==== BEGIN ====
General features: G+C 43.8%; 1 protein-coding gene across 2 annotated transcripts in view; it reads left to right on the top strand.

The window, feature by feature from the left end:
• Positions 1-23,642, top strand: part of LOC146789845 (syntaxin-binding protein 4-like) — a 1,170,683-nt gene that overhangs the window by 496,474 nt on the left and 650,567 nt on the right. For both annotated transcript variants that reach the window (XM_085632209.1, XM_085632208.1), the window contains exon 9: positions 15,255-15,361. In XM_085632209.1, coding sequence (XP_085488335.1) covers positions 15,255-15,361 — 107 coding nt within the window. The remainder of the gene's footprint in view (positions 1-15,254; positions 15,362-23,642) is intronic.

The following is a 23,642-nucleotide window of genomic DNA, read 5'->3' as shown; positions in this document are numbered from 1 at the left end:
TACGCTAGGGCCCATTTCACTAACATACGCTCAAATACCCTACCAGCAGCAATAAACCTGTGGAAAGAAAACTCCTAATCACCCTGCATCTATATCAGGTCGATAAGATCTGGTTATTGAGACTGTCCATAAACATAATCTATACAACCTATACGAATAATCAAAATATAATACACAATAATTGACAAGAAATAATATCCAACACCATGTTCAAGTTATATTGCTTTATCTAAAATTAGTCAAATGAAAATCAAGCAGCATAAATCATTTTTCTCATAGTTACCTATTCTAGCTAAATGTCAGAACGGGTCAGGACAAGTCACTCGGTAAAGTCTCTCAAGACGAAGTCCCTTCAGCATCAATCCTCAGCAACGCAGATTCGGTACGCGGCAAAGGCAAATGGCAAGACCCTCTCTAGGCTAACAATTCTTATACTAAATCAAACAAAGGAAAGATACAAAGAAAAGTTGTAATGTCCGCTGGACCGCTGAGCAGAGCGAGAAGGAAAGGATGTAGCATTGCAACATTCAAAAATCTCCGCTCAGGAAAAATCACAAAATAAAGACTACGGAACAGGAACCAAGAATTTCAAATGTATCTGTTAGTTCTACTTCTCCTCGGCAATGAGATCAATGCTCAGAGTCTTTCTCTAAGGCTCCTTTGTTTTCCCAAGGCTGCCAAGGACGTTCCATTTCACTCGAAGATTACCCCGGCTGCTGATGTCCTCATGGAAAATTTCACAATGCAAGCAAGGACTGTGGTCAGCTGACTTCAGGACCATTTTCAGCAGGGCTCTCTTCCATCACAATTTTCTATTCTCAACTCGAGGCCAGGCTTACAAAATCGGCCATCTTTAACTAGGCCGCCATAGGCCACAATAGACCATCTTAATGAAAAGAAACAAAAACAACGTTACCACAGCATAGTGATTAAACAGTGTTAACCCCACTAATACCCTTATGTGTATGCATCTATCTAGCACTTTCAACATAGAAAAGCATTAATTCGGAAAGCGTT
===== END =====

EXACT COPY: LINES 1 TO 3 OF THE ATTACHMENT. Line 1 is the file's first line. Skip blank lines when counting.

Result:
General features: G+C 43.8%; 1 protein-coding gene across 2 annotated transcripts in view; it reads left to right on the top strand.

The window, feature by feature from the left end:
• Positions 1-23,642, top strand: part of LOC146789845 (syntaxin-binding protein 4-like) — a 1,170,683-nt gene that overhangs the window by 496,474 nt on the left and 650,567 nt on the right. For both annotated transcript variants that reach the window (XM_085632209.1, XM_085632208.1), the window contains exon 9: positions 15,255-15,361. In XM_085632209.1, coding sequence (XP_085488335.1) covers positions 15,255-15,361 — 107 coding nt within the window. The remainder of the gene's footprint in view (positions 1-15,254; positions 15,362-23,642) is intronic.